How Outdated Technology is Hindering State Workers’ Compensation Systems

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We’re a technology-driven society, and as such have become accustomed to the personalized and on-demand benefits it provides. However, despite how ubiquitous technology advancements are, many government agencies are still saddled with outdated systems.
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In 2018, analysis by the Center for Digital Government determined approximately one-third of major IT systems that state governments use today are “legacy” systems, which they defined as “business-critical systems implemented prior to October 25, 2001, and are currently unable to meet user demands.”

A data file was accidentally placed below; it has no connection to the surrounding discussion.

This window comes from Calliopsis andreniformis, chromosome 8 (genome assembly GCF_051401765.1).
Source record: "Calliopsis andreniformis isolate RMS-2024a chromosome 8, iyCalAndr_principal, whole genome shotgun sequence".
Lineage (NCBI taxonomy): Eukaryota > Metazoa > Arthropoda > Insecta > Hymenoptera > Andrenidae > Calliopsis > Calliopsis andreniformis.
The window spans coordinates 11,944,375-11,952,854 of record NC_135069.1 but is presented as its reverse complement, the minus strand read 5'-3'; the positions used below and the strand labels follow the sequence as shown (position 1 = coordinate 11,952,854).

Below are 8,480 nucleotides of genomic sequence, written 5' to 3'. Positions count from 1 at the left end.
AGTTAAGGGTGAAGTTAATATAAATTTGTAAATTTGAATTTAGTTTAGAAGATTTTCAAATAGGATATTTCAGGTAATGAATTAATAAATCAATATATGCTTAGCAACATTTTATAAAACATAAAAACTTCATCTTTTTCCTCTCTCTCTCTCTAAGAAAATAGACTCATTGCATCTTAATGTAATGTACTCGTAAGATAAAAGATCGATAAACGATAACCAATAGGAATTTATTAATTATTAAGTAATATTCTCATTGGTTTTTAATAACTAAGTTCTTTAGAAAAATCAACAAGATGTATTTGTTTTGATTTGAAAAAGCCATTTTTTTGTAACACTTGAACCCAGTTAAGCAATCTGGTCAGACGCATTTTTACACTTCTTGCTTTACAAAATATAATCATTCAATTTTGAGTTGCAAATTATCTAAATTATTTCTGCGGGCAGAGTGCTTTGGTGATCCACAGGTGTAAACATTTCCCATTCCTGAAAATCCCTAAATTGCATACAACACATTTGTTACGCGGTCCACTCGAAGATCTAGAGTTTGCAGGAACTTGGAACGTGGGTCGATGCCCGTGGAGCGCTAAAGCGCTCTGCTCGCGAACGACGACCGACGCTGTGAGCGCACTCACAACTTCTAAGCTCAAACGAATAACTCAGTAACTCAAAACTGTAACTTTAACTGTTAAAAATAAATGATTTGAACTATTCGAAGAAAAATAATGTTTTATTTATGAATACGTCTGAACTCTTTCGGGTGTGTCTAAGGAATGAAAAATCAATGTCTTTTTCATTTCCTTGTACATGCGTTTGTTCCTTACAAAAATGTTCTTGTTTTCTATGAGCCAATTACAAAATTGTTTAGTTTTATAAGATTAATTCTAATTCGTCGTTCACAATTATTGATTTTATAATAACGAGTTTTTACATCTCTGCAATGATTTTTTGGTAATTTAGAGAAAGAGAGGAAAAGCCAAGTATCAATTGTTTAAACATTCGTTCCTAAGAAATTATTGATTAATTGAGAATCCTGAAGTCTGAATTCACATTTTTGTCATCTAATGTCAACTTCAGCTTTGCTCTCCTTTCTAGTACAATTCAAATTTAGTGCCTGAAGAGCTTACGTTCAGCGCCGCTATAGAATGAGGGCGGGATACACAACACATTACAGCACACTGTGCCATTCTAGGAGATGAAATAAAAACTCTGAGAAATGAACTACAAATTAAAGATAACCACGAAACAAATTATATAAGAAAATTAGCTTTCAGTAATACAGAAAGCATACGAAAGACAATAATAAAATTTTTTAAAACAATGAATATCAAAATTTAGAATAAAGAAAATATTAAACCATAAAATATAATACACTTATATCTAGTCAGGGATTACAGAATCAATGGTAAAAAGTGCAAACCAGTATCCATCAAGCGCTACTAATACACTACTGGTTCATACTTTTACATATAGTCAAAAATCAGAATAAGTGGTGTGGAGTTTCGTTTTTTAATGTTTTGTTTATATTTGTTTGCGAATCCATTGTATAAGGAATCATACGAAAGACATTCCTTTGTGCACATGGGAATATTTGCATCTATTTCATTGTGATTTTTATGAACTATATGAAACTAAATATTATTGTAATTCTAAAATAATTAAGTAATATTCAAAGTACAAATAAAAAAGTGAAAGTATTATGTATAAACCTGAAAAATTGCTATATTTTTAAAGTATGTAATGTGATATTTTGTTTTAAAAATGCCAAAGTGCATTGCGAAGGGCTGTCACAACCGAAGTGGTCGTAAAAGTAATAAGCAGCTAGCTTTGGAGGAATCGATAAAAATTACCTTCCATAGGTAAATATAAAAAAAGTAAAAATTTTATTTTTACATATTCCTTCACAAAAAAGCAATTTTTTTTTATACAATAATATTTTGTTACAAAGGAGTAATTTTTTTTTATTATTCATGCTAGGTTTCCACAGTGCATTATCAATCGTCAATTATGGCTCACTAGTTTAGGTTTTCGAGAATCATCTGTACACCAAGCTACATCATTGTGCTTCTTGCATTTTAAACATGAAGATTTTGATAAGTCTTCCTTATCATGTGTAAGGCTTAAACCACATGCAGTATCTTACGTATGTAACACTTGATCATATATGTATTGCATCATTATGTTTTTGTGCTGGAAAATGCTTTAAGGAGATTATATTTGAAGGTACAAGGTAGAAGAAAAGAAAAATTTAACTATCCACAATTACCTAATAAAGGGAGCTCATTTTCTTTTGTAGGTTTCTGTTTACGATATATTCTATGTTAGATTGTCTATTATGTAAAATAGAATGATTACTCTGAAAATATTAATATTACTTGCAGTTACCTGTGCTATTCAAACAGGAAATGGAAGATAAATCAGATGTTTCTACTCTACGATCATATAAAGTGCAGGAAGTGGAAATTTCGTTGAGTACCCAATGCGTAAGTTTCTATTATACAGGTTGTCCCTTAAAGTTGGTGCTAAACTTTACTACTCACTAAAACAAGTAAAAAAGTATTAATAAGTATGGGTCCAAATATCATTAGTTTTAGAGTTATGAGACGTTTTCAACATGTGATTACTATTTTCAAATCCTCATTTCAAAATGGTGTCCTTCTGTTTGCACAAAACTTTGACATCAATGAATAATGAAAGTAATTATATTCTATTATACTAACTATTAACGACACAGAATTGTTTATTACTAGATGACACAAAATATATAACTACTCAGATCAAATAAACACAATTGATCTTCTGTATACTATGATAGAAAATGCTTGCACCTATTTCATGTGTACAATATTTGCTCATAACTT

Many workers’ compensation agencies are still using these legacy systems and processes created decades ago that no longer meet the needs of the modern workplace or constituent demands.

The problem is, for both internal and external users, improved service offerings have become a core metric of performance in addition to key metrics around regulations and statutes. Just as with so many consumer avenues, people expect fast, efficient, and personalized approaches to products and services. The same is true when dealing with public sector agencies, especially with something as personal and critical as workers’ compensation claims and benefits. But the fact is, outdated technology is hindering the efficiency and accuracy by which agencies operate and how citizens are serviced.